“Dad, does every word have a definition?”

That was the question my seven-year-old son asked me, just a few months ago, as I was laying down with him to help him fall sleep.

I looked down and said, “Yes, Josh, every word has more than one definition.”

He looked kind of confused, so sensing a teachable father-son moment, I went on. I said there’s a dictionary definition, but also, the words have another kind of definition: the definition that we communicate in a different way.

“For example,” I said, “what does the word bill mean?”

He said quickly, “It could be a dollar bill.”

“What else?”

Thinking big, he upped his game: “A five-dollar bill!”

“It could be lots of different kinds of money, couldn’t it? But what else could a bill mean?”

He thought about it for a minute and he said, “A duck bill.”

“That’s right. So if you look up the word bill in the dictionary, you might find multiple meanings, but the second kind of meaning is communicated with your tone of voice, with the context and with your body language.”

OK, that last part wasn’t exactly what I said (he’s 7, and it was bedtime; why confuse the kid?), but that’s the idea: a word’s meaning will change based on the speaker’s tone of voice, body language, and context.


What Does “I Love You” Really Mean?

For example, take these three phrases, made distinct with emphasis on whichever word is italicized:

  1. I love you.”
  2. “I love
  3. “I love you.”

Each of those three sentences uses the same words with the same dictionary definitions, and yet, we would all agree that they mean something quite different when said differently. They almost answer three different questions.

The first says: “Who loves you? It’s me, of course!”

The second says: “How do I feel about you? Love! Nothing but love!”

The third says: “Who do I love? Baby, it’s you! No one else!”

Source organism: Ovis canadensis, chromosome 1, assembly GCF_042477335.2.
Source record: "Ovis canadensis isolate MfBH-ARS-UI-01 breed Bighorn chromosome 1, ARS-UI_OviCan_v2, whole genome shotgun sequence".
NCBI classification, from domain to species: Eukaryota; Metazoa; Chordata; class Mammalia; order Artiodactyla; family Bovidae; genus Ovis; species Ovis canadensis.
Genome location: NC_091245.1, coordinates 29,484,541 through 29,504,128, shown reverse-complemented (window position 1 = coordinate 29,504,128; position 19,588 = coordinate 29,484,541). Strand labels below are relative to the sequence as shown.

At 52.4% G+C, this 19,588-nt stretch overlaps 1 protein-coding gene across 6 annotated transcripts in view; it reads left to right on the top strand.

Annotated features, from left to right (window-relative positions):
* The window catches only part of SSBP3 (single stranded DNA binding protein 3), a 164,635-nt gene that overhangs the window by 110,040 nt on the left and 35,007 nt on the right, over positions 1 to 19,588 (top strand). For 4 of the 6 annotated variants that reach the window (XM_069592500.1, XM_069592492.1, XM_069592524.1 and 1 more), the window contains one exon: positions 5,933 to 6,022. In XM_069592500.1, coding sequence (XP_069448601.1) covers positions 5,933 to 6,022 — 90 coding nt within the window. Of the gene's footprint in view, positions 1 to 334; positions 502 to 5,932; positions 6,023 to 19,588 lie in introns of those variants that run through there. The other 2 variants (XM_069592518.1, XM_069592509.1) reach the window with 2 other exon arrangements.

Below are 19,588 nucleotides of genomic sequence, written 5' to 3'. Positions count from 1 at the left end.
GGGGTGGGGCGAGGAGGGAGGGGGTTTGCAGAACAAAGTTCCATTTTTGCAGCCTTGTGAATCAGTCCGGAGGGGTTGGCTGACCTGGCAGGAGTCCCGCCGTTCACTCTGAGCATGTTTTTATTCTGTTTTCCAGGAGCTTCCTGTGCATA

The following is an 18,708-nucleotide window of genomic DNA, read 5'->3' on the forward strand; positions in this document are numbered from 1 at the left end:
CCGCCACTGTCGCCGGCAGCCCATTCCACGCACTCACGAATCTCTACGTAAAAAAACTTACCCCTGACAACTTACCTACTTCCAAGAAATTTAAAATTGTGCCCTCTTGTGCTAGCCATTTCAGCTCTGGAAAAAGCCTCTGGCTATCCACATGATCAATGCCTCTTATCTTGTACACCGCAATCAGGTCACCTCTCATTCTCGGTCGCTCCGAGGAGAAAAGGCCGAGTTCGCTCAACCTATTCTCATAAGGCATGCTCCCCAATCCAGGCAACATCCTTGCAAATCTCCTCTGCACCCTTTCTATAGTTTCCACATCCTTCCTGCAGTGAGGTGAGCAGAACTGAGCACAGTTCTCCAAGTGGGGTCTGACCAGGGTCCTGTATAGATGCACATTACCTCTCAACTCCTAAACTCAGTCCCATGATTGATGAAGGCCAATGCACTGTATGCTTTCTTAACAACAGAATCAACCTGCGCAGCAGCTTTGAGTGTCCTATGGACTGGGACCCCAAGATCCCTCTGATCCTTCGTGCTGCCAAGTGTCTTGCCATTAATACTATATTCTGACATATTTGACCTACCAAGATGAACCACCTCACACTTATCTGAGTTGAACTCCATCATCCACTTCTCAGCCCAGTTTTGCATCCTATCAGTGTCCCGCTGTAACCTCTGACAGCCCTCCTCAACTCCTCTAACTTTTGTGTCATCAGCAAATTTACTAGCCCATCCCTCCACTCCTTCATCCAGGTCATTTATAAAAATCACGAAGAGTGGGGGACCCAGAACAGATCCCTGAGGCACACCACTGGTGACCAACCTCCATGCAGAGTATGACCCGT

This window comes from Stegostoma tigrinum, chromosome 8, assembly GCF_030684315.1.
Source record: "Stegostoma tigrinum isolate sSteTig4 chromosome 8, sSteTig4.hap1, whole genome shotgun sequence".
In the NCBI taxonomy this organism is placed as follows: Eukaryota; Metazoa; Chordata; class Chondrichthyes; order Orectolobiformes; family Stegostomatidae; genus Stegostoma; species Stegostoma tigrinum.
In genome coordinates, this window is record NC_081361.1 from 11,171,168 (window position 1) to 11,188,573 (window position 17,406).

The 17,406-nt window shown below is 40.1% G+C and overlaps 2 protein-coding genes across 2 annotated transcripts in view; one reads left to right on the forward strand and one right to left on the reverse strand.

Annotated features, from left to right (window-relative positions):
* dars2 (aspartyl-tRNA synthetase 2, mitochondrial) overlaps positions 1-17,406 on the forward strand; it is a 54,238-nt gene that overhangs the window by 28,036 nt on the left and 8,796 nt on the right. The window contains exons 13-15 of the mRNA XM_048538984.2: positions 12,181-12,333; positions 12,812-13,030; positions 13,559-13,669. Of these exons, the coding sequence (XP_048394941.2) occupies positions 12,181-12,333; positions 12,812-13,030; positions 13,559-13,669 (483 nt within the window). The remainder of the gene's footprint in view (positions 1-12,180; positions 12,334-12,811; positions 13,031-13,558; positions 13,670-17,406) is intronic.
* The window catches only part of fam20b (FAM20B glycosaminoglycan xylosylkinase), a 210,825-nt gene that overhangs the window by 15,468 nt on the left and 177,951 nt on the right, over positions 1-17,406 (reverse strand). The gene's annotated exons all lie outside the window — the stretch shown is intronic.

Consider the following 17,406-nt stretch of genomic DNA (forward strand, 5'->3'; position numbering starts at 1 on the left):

Words have the power to change your life, so you want to harness their power wisely. Learn to command not just their denotations, but their connotations; not just their definitions, but their inflections. Master not only what you say, but more importantly, what your audience hears.

Choosing words that create the results you want is the first step. But the second step is learning to deploy them effectively by managing your tone of voice and body language so the words’ effects match your intentions.

When I asked my son if he could hear the difference between the different “I love you: sentences, he was able to describe, very accurately, how they differed in meaning. At age 7, he gets it. Yet sometimes as adults, we forget the power, not only of what we say, but how we say it. We expect the listener to hear what we meant them to hear. We expect the recipient of our text messages to fill in the gaps of meaning that a generic font always leaves open to interpretation.

Are You Up For A Challenge?

My challenge for you today is simple: Choose to put kindness and love into every word you communicate to those you love. Yes, sometimes an abrupt tone is appropriate for the situation. However, most of the time, you want to communicate warmth, affection, and respect. Your words will be the beginning, but they will only take you so far.  Rely on body language and tone of voice to carry your message the rest of the way.